PORTSMOUTH, Va. (WAVY) — The attorney for Portsmouth Sheriff Michael Moore will be asking a judge to hold the city in contempt of court if the council goes forward with a plan to close the jail.
Attorney Jon Babineau told 10 On Your Side if the Judge Johnny Morrison doesn’t find that appropriate, he will also request an order that a new city jail be built outright.
“I would guess Judge Morrison is going to be offended,” Babineau said.
Babineau is referring to a resolution submitted by a council member and placed on Tuesday’s City Council agenda proposes closing the city jail by Aug. 15.
Monday evening, City Attorney Solomon Ashby gave a nearly hour-long presentation to council on why the city believes it has the right to still close the jail.
Ashby focused on language in a January court order that read: “The condemnation of the Civic Center Jail is denied. The City is ordered to maintain the Portsmouth City Jail in a manner that is secure and adequate for housing inmates so long as the facility is used as a jail by the City.”
Ashby indicated that does not require the city to keep the jail open in that spot.
The resolution in Tuesday’s agenda says the jail has “significantly deteriorated over time” since it was constructed in 1969.
“… [I]ndependent consultants have reviewed the condition of the Crawford Jail
and it has been estimated that the cost of maintaining the Jail as habitable in the near term will
likely exceed $31 million,” the resolution reads.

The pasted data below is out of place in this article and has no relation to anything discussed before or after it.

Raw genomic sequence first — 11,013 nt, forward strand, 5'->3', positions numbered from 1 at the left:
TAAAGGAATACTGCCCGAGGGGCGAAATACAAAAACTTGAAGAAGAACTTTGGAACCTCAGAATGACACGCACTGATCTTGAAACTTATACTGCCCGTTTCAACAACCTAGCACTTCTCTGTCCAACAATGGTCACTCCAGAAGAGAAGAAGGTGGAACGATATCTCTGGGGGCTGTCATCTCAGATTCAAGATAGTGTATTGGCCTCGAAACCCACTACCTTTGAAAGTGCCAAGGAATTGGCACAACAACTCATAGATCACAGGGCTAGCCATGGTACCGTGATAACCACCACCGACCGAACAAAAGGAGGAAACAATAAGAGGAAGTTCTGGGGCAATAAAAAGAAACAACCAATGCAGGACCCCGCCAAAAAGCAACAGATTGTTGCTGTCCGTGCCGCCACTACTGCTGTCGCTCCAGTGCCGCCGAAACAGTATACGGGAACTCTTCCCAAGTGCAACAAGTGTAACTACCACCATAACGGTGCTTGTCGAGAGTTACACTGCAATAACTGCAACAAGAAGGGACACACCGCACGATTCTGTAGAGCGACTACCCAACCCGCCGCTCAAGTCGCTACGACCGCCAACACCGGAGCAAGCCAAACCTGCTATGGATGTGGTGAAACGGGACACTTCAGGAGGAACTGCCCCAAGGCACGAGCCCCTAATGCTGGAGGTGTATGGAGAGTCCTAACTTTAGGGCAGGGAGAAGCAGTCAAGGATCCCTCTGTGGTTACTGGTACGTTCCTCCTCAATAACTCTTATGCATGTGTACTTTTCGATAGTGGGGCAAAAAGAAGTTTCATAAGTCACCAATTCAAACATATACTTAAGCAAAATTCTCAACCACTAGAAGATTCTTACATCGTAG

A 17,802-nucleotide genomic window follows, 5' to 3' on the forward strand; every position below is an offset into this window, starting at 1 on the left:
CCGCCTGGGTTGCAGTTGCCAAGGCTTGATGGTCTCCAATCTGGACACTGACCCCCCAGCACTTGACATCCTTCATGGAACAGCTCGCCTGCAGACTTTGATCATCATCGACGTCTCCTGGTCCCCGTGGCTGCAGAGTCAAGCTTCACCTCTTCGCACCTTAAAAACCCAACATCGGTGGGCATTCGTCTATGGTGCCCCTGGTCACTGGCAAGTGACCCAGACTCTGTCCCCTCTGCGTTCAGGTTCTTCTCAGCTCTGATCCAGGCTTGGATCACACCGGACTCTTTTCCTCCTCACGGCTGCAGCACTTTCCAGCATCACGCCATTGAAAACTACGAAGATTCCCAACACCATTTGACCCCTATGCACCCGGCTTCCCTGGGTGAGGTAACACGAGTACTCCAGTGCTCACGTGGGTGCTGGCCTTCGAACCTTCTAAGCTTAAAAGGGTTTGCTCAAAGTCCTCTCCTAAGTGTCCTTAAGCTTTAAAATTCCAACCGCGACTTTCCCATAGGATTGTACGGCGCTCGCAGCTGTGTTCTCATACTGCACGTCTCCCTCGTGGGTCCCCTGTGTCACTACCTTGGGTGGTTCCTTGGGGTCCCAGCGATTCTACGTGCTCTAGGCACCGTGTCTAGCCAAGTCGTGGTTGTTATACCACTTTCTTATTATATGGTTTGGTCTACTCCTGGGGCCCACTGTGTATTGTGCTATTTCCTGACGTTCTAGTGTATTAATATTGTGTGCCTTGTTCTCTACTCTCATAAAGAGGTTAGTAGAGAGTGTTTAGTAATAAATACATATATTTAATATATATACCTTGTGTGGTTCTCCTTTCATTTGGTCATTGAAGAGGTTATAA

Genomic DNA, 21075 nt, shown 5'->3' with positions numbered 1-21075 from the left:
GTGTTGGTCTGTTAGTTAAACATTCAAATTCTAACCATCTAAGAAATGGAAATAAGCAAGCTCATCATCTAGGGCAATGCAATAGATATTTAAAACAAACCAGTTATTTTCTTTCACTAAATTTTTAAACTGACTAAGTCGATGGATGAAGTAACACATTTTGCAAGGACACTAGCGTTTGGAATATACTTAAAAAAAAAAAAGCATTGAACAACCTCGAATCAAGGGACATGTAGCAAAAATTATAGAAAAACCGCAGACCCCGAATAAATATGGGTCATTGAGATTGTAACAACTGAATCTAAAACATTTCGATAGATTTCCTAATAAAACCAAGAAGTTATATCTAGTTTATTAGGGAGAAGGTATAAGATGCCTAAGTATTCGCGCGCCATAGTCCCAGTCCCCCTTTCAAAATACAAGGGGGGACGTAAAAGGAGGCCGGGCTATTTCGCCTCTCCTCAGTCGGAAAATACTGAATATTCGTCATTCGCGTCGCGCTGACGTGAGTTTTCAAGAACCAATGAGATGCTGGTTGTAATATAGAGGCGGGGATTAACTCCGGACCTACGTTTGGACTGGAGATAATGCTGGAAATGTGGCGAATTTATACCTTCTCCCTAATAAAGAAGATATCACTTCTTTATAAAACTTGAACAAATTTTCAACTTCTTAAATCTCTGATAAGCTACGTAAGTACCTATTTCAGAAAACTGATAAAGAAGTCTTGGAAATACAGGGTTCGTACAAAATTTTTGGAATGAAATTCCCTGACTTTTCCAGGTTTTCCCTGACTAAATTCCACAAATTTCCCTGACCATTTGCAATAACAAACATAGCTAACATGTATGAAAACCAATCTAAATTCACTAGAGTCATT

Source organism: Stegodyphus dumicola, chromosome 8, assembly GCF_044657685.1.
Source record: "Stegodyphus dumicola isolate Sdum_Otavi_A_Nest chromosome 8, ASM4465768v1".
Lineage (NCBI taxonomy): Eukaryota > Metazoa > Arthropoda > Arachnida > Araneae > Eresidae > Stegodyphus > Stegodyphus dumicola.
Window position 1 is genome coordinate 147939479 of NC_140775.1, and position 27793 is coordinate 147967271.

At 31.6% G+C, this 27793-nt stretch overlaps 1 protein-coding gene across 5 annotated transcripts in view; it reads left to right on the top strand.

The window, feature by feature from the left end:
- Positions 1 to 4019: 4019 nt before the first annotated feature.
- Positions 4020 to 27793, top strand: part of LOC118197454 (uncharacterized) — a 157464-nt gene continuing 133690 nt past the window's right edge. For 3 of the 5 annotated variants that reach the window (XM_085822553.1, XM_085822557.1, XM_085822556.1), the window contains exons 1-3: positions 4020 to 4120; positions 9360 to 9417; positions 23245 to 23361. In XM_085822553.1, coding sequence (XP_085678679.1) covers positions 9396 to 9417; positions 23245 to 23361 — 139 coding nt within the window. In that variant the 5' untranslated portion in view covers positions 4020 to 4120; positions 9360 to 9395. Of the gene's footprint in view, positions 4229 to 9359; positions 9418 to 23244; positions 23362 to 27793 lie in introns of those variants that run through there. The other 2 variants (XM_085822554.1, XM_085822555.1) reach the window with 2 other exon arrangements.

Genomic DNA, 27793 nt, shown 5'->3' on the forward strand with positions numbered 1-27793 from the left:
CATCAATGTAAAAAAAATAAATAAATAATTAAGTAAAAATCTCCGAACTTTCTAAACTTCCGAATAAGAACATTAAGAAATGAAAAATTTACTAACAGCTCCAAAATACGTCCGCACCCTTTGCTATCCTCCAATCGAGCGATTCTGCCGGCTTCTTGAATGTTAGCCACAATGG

The city said it does have have the financial resources to fix the jail and also fund other necessary services like education.
Their solution is for inmates to go to the Hampton Roads Regional Jail.
Monday night, Portsmouth Mayor John Rowe suggested some deputies currently working the jail may have to move there as well.
“The regional jail would have to staff up…I think its a conclusion that one could get to pretty easily and pretty quickly and pretty sound…those candidates would come from the Portsmouth Sheriff,” Rowe said.
The resolution is the latest in a back-and-forth battle between Sheriff Moore and other city officials over the fate of the jail.
In July 2019, the city’s building and code official decided to condemn the city jail and the rest of the civic center after reportedly finding problems with the fire suppression system and unsanitary conditions.
Months later, in December, the city filed a petition in court to move the jail’s inmates to the Hampton Roads Regional Jail. Portsmouth pays close to $6 million a year to have 250 beds available at that facility for its inmates.
This January, a Portsmouth judge ruled the city jail cannot be condemned and the city needed to complete repairs. At the conclusion of previous hearings, a judge urged both sides to try to work things out outside of court.
Tuesday’s resolution says the Hampton Roads Regional Jail was constructed decades later, in 1996, is in much better condition, and is “better suited” to house and care for inmates.
The resolution also echoes what was said in the court petition in December: Portsmouth is not using much of its share of beds at the HRRJ, despite paying for it.
In an August 2012 resolution, City Council also said the Civic Center, and by association, the jail, is badly deteriorated and at of past the end of its usable life. Also in that resolution, City Council said it was in the public interest to demolish the Civic Center as soon as it’s practical to do so.
Stay with WAVY.com for the latest on this ongoing story.
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